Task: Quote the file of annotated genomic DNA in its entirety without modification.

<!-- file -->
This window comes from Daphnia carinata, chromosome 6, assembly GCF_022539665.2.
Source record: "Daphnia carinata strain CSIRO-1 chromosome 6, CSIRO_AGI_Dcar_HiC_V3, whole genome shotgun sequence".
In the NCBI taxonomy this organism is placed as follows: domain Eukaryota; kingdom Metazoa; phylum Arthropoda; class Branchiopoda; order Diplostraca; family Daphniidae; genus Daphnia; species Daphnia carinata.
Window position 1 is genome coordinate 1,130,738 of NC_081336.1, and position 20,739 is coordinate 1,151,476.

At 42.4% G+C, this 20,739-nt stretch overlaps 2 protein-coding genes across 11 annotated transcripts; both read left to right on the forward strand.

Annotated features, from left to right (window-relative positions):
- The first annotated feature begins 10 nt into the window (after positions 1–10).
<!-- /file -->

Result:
This window comes from Daphnia carinata, chromosome 6, assembly GCF_022539665.2.
Source record: "Daphnia carinata strain CSIRO-1 chromosome 6, CSIRO_AGI_Dcar_HiC_V3, whole genome shotgun sequence".
In the NCBI taxonomy this organism is placed as follows: domain Eukaryota; kingdom Metazoa; phylum Arthropoda; class Branchiopoda; order Diplostraca; family Daphniidae; genus Daphnia; species Daphnia carinata.
Window position 1 is genome coordinate 1,130,738 of NC_081336.1, and position 20,739 is coordinate 1,151,476.

At 42.4% G+C, this 20,739-nt stretch overlaps 2 protein-coding genes across 11 annotated transcripts; both read left to right on the forward strand.

Annotated features, from left to right (window-relative positions):
- The first annotated feature begins 10 nt into the window (after positions 1–10).